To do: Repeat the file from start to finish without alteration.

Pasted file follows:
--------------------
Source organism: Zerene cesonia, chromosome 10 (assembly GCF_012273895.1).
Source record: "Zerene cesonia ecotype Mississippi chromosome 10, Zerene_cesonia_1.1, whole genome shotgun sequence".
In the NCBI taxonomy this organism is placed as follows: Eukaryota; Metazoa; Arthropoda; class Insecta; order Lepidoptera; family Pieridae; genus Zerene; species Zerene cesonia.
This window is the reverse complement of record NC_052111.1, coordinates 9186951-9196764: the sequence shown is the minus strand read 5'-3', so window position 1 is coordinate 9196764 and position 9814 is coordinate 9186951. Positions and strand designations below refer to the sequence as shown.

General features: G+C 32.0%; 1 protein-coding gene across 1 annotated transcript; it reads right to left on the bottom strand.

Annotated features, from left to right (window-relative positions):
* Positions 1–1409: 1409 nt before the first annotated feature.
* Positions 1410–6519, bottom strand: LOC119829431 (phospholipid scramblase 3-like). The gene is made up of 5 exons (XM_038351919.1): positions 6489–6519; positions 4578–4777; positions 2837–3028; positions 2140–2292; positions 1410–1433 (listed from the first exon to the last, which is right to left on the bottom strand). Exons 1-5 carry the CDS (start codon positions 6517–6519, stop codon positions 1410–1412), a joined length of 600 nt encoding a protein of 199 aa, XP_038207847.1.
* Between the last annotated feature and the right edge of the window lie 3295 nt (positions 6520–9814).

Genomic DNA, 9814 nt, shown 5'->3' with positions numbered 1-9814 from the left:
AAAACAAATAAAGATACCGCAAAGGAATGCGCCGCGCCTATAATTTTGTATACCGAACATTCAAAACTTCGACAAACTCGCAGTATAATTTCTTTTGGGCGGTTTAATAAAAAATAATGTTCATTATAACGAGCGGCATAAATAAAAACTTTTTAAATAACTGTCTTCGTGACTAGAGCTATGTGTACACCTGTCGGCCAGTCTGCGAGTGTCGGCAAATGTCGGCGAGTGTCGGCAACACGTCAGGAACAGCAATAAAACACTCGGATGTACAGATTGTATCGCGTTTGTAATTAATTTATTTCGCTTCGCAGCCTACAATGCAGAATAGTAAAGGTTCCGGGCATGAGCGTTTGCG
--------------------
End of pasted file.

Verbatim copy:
Source organism: Zerene cesonia, chromosome 10 (assembly GCF_012273895.1).
Source record: "Zerene cesonia ecotype Mississippi chromosome 10, Zerene_cesonia_1.1, whole genome shotgun sequence".
In the NCBI taxonomy this organism is placed as follows: Eukaryota; Metazoa; Arthropoda; class Insecta; order Lepidoptera; family Pieridae; genus Zerene; species Zerene cesonia.
This window is the reverse complement of record NC_052111.1, coordinates 9186951-9196764: the sequence shown is the minus strand read 5'-3', so window position 1 is coordinate 9196764 and position 9814 is coordinate 9186951. Positions and strand designations below refer to the sequence as shown.

General features: G+C 32.0%; 1 protein-coding gene across 1 annotated transcript; it reads right to left on the bottom strand.

Annotated features, from left to right (window-relative positions):
* Positions 1–1409: 1409 nt before the first annotated feature.
* Positions 1410–6519, bottom strand: LOC119829431 (phospholipid scramblase 3-like). The gene is made up of 5 exons (XM_038351919.1): positions 6489–6519; positions 4578–4777; positions 2837–3028; positions 2140–2292; positions 1410–1433 (listed from the first exon to the last, which is right to left on the bottom strand). Exons 1-5 carry the CDS (start codon positions 6517–6519, stop codon positions 1410–1412), a joined length of 600 nt encoding a protein of 199 aa, XP_038207847.1.
* Between the last annotated feature and the right edge of the window lie 3295 nt (positions 6520–9814).

Genomic DNA, 9814 nt, shown 5'->3' with positions numbered 1-9814 from the left:
AAAACAAATAAAGATACCGCAAAGGAATGCGCCGCGCCTATAATTTTGTATACCGAACATTCAAAACTTCGACAAACTCGCAGTATAATTTCTTTTGGGCGGTTTAATAAAAAATAATGTTCATTATAACGAGCGGCATAAATAAAAACTTTTTAAATAACTGTCTTCGTGACTAGAGCTATGTGTACACCTGTCGGCCAGTCTGCGAGTGTCGGCAAATGTCGGCGAGTGTCGGCAACACGTCAGGAACAGCAATAAAACACTCGGATGTACAGATTGTATCGCGTTTGTAATTAATTTATTTCGCTTCGCAGCCTACAATGCAGAATAGTAAAGGTTCCGGGCATGAGCGTTTGCG